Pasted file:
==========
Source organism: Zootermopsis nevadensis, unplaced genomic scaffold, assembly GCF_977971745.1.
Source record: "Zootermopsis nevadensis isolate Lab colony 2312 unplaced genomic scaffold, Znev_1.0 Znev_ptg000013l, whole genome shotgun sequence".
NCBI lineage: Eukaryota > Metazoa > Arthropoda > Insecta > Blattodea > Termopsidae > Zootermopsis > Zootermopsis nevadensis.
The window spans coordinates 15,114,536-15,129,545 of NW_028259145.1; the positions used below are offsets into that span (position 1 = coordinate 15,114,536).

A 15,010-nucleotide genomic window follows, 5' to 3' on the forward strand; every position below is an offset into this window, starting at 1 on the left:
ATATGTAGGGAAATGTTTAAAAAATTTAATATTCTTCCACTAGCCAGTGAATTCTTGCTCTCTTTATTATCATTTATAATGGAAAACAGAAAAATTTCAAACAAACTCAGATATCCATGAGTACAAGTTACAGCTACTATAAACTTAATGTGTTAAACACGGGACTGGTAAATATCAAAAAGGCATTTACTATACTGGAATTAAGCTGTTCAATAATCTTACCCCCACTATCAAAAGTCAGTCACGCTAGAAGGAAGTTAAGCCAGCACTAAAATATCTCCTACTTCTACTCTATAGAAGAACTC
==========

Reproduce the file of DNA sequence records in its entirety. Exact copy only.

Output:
Source organism: Zootermopsis nevadensis, unplaced genomic scaffold, assembly GCF_977971745.1.
Source record: "Zootermopsis nevadensis isolate Lab colony 2312 unplaced genomic scaffold, Znev_1.0 Znev_ptg000013l, whole genome shotgun sequence".
NCBI lineage: Eukaryota > Metazoa > Arthropoda > Insecta > Blattodea > Termopsidae > Zootermopsis > Zootermopsis nevadensis.
The window spans coordinates 15,114,536-15,129,545 of NW_028259145.1; the positions used below are offsets into that span (position 1 = coordinate 15,114,536).

A 15,010-nucleotide genomic window follows, 5' to 3' on the forward strand; every position below is an offset into this window, starting at 1 on the left:
ATATGTAGGGAAATGTTTAAAAAATTTAATATTCTTCCACTAGCCAGTGAATTCTTGCTCTCTTTATTATCATTTATAATGGAAAACAGAAAAATTTCAAACAAACTCAGATATCCATGAGTACAAGTTACAGCTACTATAAACTTAATGTGTTAAACACGGGACTGGTAAATATCAAAAAGGCATTTACTATACTGGAATTAAGCTGTTCAATAATCTTACCCCCACTATCAAAAGTCAGTCACGCTAGAAGGAAGTTAAGCCAGCACTAAAATATCTCCTACTTCTACTCTATAGAAGAACTC